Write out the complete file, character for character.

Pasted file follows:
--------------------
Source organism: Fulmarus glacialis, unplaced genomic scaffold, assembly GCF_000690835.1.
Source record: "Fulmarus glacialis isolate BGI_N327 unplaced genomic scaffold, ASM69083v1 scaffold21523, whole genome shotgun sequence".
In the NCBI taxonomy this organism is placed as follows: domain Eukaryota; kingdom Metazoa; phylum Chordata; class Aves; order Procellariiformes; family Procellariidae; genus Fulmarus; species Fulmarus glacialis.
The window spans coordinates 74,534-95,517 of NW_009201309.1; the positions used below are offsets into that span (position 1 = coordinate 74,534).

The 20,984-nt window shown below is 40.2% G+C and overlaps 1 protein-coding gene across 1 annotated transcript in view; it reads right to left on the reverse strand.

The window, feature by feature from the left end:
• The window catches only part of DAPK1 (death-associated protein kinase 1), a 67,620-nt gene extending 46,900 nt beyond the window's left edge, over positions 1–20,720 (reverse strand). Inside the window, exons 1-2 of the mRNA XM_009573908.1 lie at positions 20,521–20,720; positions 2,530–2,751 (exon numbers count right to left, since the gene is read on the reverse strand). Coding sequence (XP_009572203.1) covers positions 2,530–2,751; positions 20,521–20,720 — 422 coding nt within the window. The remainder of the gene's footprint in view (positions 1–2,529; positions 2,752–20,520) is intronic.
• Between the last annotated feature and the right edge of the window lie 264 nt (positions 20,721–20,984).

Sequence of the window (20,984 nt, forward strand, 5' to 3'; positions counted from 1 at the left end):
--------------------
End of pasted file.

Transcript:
Source organism: Fulmarus glacialis, unplaced genomic scaffold, assembly GCF_000690835.1.
Source record: "Fulmarus glacialis isolate BGI_N327 unplaced genomic scaffold, ASM69083v1 scaffold21523, whole genome shotgun sequence".
In the NCBI taxonomy this organism is placed as follows: domain Eukaryota; kingdom Metazoa; phylum Chordata; class Aves; order Procellariiformes; family Procellariidae; genus Fulmarus; species Fulmarus glacialis.
The window spans coordinates 74,534-95,517 of NW_009201309.1; the positions used below are offsets into that span (position 1 = coordinate 74,534).

The 20,984-nt window shown below is 40.2% G+C and overlaps 1 protein-coding gene across 1 annotated transcript in view; it reads right to left on the reverse strand.

The window, feature by feature from the left end:
• The window catches only part of DAPK1 (death-associated protein kinase 1), a 67,620-nt gene extending 46,900 nt beyond the window's left edge, over positions 1–20,720 (reverse strand). Inside the window, exons 1-2 of the mRNA XM_009573908.1 lie at positions 20,521–20,720; positions 2,530–2,751 (exon numbers count right to left, since the gene is read on the reverse strand). Coding sequence (XP_009572203.1) covers positions 2,530–2,751; positions 20,521–20,720 — 422 coding nt within the window. The remainder of the gene's footprint in view (positions 1–2,529; positions 2,752–20,520) is intronic.
• Between the last annotated feature and the right edge of the window lie 264 nt (positions 20,721–20,984).

Sequence of the window (20,984 nt, forward strand, 5' to 3'; positions counted from 1 at the left end):